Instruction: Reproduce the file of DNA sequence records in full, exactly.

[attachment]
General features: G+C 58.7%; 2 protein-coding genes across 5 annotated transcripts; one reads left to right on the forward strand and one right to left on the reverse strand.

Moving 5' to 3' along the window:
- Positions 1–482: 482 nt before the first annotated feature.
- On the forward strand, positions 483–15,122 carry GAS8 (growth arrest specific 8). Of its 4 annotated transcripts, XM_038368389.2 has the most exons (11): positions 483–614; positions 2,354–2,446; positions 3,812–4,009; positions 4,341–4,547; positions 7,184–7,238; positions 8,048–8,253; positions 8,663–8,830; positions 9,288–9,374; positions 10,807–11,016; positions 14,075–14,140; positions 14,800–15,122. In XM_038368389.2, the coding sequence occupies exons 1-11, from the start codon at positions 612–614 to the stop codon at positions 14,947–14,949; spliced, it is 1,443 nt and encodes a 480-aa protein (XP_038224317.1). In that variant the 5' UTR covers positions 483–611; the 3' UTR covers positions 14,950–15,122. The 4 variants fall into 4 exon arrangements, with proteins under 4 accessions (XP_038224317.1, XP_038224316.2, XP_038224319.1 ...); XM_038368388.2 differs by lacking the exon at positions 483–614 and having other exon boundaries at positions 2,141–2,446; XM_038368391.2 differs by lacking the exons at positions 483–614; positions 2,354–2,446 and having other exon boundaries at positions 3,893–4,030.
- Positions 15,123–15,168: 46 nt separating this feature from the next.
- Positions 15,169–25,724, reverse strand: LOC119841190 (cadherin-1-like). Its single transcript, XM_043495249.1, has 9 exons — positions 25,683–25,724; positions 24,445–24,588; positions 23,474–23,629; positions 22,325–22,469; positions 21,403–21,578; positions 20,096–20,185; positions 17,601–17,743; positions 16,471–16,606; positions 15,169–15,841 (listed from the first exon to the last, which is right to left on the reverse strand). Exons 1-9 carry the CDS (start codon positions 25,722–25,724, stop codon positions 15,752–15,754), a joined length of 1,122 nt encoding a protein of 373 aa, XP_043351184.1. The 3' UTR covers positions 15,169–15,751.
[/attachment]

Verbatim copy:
General features: G+C 58.7%; 2 protein-coding genes across 5 annotated transcripts; one reads left to right on the forward strand and one right to left on the reverse strand.

Moving 5' to 3' along the window:
- Positions 1–482: 482 nt before the first annotated feature.
- On the forward strand, positions 483–15,122 carry GAS8 (growth arrest specific 8). Of its 4 annotated transcripts, XM_038368389.2 has the most exons (11): positions 483–614; positions 2,354–2,446; positions 3,812–4,009; positions 4,341–4,547; positions 7,184–7,238; positions 8,048–8,253; positions 8,663–8,830; positions 9,288–9,374; positions 10,807–11,016; positions 14,075–14,140; positions 14,800–15,122. In XM_038368389.2, the coding sequence occupies exons 1-11, from the start codon at positions 612–614 to the stop codon at positions 14,947–14,949; spliced, it is 1,443 nt and encodes a 480-aa protein (XP_038224317.1). In that variant the 5' UTR covers positions 483–611; the 3' UTR covers positions 14,950–15,122. The 4 variants fall into 4 exon arrangements, with proteins under 4 accessions (XP_038224317.1, XP_038224316.2, XP_038224319.1 ...); XM_038368388.2 differs by lacking the exon at positions 483–614 and having other exon boundaries at positions 2,141–2,446; XM_038368391.2 differs by lacking the exons at positions 483–614; positions 2,354–2,446 and having other exon boundaries at positions 3,893–4,030.
- Positions 15,123–15,168: 46 nt separating this feature from the next.
- Positions 15,169–25,724, reverse strand: LOC119841190 (cadherin-1-like). Its single transcript, XM_043495249.1, has 9 exons — positions 25,683–25,724; positions 24,445–24,588; positions 23,474–23,629; positions 22,325–22,469; positions 21,403–21,578; positions 20,096–20,185; positions 17,601–17,743; positions 16,471–16,606; positions 15,169–15,841 (listed from the first exon to the last, which is right to left on the reverse strand). Exons 1-9 carry the CDS (start codon positions 25,722–25,724, stop codon positions 15,752–15,754), a joined length of 1,122 nt encoding a protein of 373 aa, XP_043351184.1. The 3' UTR covers positions 15,169–15,751.